"Unprecedented Rise in Business Sentiment" Hints at Economic Upturn in Early 2020

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Business confidence has surged amongst the UK's CFOs following the December General Election result, according to the latest Deloitte CFO Survey.

Deloitte report "an unprecedented rise in business sentiment" in then fourth quarter of 2019, a survey that took place in the wake of the General Election.

Between 13th December and 6th January, "confidence has seen the largest increase in the 11-year history of the survey taking it to its highest ever level," says Deloitte.

The findings add to growing evidence that the UK could see a jump in economic activity in 2020 as businesses unlock investment held back prior to the December 2019 election that gave a result that put to bed years of political and Brexit uncertainty.

CFO confidence

Image courtesy of Deloitte

The CFO survey follows the release of Services PMI data that showed a notable improvement in sentiment amongst those businesses that responded to the PMI survey following the election result. Halifax house price data for December meanwhile showed UK house prices grew at their fastest rate in 13 years in December, with the election result seen as being behind an uptick in activity.

According to Deloitte, the scale of the improvement eclipses previous surges in sentiment, these include the interest rate cuts during the financial crisis in 2009 and following the European Central Bank president’s pledge to ”do whatever it takes” to save the euro area in early 2012.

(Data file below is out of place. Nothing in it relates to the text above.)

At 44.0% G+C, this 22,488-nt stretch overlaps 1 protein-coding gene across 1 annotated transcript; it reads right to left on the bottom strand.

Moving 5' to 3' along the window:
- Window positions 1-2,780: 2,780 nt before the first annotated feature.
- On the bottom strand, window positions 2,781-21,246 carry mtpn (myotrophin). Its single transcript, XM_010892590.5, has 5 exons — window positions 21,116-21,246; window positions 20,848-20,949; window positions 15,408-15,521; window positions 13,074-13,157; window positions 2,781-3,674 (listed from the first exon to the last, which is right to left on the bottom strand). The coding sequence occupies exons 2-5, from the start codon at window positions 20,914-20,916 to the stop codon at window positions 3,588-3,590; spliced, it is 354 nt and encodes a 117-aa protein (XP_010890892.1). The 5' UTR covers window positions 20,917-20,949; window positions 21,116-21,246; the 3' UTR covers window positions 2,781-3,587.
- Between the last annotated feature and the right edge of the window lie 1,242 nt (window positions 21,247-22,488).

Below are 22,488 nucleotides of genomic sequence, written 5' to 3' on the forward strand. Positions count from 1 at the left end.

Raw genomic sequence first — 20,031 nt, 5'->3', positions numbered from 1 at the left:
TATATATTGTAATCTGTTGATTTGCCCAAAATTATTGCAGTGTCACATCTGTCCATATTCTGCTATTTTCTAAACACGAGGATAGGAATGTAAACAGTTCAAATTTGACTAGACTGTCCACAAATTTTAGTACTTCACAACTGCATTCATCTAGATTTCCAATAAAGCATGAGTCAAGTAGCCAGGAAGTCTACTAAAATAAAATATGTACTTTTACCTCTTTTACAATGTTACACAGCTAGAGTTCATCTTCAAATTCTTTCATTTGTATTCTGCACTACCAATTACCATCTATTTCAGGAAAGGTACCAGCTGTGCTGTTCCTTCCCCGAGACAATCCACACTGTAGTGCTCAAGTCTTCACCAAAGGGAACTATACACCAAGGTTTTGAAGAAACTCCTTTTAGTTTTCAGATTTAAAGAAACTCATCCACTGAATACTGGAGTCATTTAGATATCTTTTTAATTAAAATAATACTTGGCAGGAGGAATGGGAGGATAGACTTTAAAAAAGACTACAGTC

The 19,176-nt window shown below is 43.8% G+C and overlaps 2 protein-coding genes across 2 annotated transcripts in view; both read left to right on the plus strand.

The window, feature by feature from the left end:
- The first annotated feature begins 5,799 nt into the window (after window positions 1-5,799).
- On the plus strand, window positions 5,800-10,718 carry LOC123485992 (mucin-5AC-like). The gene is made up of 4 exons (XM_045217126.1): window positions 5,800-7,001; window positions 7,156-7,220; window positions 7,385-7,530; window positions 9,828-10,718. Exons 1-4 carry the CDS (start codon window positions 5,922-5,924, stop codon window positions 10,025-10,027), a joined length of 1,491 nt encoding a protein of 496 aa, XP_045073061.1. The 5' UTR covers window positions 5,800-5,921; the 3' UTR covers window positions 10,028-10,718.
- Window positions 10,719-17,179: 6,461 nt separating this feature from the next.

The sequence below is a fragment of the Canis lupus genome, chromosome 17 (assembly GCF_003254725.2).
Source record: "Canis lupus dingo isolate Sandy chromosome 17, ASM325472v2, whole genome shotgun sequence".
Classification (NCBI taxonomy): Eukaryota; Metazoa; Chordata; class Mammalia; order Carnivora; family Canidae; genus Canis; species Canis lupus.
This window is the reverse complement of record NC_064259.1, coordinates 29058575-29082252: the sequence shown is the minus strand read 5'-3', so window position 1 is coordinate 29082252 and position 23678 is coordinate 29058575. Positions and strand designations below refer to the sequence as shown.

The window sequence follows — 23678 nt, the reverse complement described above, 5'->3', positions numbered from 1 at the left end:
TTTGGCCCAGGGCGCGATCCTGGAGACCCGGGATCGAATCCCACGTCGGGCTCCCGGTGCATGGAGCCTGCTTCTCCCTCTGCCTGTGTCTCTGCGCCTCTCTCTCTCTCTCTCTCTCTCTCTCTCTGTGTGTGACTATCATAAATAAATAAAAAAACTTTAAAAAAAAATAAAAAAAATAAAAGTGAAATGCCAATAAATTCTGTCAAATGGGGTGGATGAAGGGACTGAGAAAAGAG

"The fog of uncertainty that has beset the UK since the EU referendum in 2016 seems to be lifting," says Deloitte. "Clarity on the nature and timing of the UK’s formal exit from
the EU, if not future trading arrangements, seems to have bolstered CFO spirits."

Brexit has topped CFOs’ worry list since the EU referendum but has dropped to third place in the fourth quarter as a clear roadmap to a Brexit deal was provided by the election result.

CFO survey business uncertainty

Image courtesy of Deloitte

The prospect of political continuity is also seen having a positive influence on sentiment, now that the threat of a radical hard-left Labour government is no longer a threat hanging over the economy. "An end to the immediate possibility of a radical Labour government, have further reduced political uncertainty," says Deloitte.

Crucially, Deloitte also report that the reduced political uncertainty has prompted a strong rebound in CFO expectations for business investment.

This should allow for a notable uptick in UK economic activity in early 2020, following the months of lacklustre growth that characterised 2019.

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